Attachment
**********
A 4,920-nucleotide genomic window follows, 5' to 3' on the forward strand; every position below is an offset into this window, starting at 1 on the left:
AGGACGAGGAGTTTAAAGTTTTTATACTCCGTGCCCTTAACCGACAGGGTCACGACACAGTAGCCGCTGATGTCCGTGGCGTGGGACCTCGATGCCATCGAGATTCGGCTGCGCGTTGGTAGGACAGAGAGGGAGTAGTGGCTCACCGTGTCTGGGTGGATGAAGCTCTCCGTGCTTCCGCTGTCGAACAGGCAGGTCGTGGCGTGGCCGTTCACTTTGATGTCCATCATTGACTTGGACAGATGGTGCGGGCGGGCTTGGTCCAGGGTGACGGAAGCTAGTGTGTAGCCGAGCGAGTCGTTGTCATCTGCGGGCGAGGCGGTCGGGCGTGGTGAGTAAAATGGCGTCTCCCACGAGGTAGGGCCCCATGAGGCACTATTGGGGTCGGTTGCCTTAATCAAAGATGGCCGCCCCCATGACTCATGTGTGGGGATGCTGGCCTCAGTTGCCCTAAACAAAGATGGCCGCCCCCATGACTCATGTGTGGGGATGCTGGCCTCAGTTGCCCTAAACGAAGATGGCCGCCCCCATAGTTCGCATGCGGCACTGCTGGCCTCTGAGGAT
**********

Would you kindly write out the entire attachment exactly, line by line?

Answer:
A 4,920-nucleotide genomic window follows, 5' to 3' on the forward strand; every position below is an offset into this window, starting at 1 on the left:
AGGACGAGGAGTTTAAAGTTTTTATACTCCGTGCCCTTAACCGACAGGGTCACGACACAGTAGCCGCTGATGTCCGTGGCGTGGGACCTCGATGCCATCGAGATTCGGCTGCGCGTTGGTAGGACAGAGAGGGAGTAGTGGCTCACCGTGTCTGGGTGGATGAAGCTCTCCGTGCTTCCGCTGTCGAACAGGCAGGTCGTGGCGTGGCCGTTCACTTTGATGTCCATCATTGACTTGGACAGATGGTGCGGGCGGGCTTGGTCCAGGGTGACGGAAGCTAGTGTGTAGCCGAGCGAGTCGTTGTCATCTGCGGGCGAGGCGGTCGGGCGTGGTGAGTAAAATGGCGTCTCCCACGAGGTAGGGCCCCATGAGGCACTATTGGGGTCGGTTGCCTTAATCAAAGATGGCCGCCCCCATGACTCATGTGTGGGGATGCTGGCCTCAGTTGCCCTAAACAAAGATGGCCGCCCCCATGACTCATGTGTGGGGATGCTGGCCTCAGTTGCCCTAAACGAAGATGGCCGCCCCCATAGTTCGCATGCGGCACTGCTGGCCTCTGAGGAT